DENVER (AP/CBS4) – Denver police arrested a man suspected of threatening a Democratic state lawmaker who’s sponsoring bills to expand background checks for firearm purchases and limit the size of ammunition magazines.

Franklin Sain, 42, was arrested Friday on suspicion of harassment and attempting to influence a public official, said police spokeswoman Raquel Lopez. Sain is suspected of sending emails and leaving a voicemail for Aurora Rep. Rhonda Fields, the sponsor of the bills and representative of the district where last summer’s theater shooting occurred.

According to an arrest affidavit obtained by CBS4, the emails were laced with obscenities and racial slurs. The threats were all anonymous, but investigators were able to trace one of the phone calls to Sain’s home.

According to the affidavit, Sain not only threatened Fields’ life, but also her daughter’s.

“Death to both. (Expletive) you … (expletive) your laws. I keep my 30-round magazines. There will be blood. I’m coming for you (expletive),” one email read.

Sain was released on $30,000 bail. He is scheduled to appear in Denver court March 8 to hear what charges he could face, said sheriff’s Capt. Frank Gale.

Sain is chief operating officer of Englewood-based SofTec Solutions, a technology services consulting firm. He says he is not a racist and was “just voicing his frustration about a sacred topic.”

The Colorado State Patrol said it is providing extra security for Fields, who has been one of the Democrats leading the push for more restrictions on access to firearms. Besides representing the district that was the site of the theater shooting in which 12 people were killed, Fields is also known for her losing her son, who was gunned down in 2005 before she became a legislator.

“I will not be deterred by threats,” Fields said in a statement in which she thanked Denver police and the state patrol.

Rep. Rhonda Fields, center (credit: CBS)

Rep. Rhonda Fields, center (credit: CBS)

The Colorado House passed four gun measures last week, including the two that Fields sponsored. One requires background checks on all firearm purchases, including those conducted online and between private sellers. Another bill would limit the size of ammunition magazines to 15 rounds for firearms and eight for shotguns.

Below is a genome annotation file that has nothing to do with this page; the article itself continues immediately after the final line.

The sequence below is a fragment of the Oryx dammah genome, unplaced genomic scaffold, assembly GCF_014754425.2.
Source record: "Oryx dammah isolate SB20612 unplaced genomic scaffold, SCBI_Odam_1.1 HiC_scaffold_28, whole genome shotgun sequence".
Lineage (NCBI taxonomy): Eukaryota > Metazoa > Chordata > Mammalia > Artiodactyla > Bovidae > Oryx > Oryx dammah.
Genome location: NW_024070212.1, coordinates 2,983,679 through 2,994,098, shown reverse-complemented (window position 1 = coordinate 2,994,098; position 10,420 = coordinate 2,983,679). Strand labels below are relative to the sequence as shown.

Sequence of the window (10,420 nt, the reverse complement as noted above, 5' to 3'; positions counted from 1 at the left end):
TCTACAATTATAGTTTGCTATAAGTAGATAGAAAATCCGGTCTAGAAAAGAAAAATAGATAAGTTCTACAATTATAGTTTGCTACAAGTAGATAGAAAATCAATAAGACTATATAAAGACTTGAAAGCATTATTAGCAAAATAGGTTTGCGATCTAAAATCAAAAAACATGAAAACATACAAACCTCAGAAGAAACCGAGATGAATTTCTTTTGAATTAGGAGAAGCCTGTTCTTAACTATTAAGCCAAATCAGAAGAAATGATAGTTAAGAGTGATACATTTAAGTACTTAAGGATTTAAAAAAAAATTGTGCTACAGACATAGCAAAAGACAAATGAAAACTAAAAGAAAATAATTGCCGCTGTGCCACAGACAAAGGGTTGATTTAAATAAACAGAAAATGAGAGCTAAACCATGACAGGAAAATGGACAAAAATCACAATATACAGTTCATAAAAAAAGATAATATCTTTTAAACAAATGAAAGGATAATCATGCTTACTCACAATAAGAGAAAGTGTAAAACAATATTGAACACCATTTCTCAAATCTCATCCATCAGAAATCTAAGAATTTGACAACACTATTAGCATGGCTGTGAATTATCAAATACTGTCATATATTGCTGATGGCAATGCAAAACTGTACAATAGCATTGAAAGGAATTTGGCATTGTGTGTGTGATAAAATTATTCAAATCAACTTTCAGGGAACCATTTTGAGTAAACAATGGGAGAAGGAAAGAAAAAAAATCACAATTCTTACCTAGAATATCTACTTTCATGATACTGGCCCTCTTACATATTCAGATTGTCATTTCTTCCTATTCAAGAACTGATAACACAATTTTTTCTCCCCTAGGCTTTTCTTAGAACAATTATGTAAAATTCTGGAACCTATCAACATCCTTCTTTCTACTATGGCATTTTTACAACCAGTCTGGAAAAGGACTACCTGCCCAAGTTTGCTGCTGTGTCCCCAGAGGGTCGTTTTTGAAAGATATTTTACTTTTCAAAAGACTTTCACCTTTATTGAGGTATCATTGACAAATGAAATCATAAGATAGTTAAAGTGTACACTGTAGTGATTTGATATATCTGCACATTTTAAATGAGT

The measures will be heard in the Democrat-controlled Senate next week.

“It’s OK to disagree with legislators. It’s OK to express your opinion,” said Senate President John Morse. “But we’re protected by the same public safety measures as everybody else. It’s not ever OK to threaten someone.”

Morse said other Democrats in his chamber have also received threats, but none rose to the level of what Fields received.

“It is fascinating that Rep. Fields is just trying to do the best she can for the people of Colorado, and to keep Colorado children safe by limiting gun violence; and it’s met with more violence,” Morse told CBS4. “It is just appalling.”

Democratic House Speaker Mark Ferrandino previously said some in his chamber also reported threats, but none has triggered an investigation. He said he doesn’t know how many lawmakers have received threats.

“We always get a lot of, I would say not the nicest emails, not the nicest letters, but when it rises to a threat that becomes something very serious,” Ferrandino said.

Ferrandino told CBS4 lawmakers won’t be intimidated.

“We will continue as a House of Representatives debating the issues important to Colorado,” he said. “We will have vigorous debate, but we will continue to do that and make sure safety for the members of this general assembly is paramount.”

Morse said the debate over gun control has escalated poor behavior.

“Recently, even at town halls, they’ve been escorted to their cars by law enforcement officers because of the activity,” Morse said.

(TM and © Copyright 2013 CBS Radio Inc. and its relevant subsidiaries. CBS RADIO and EYE Logo TM and Copyright 2012 CBS Broadcasting Inc. Used under license. All Rights Reserved. This material may not be published, broadcast, rewritten, or redistributed. The Associated Press contributed to this report.)


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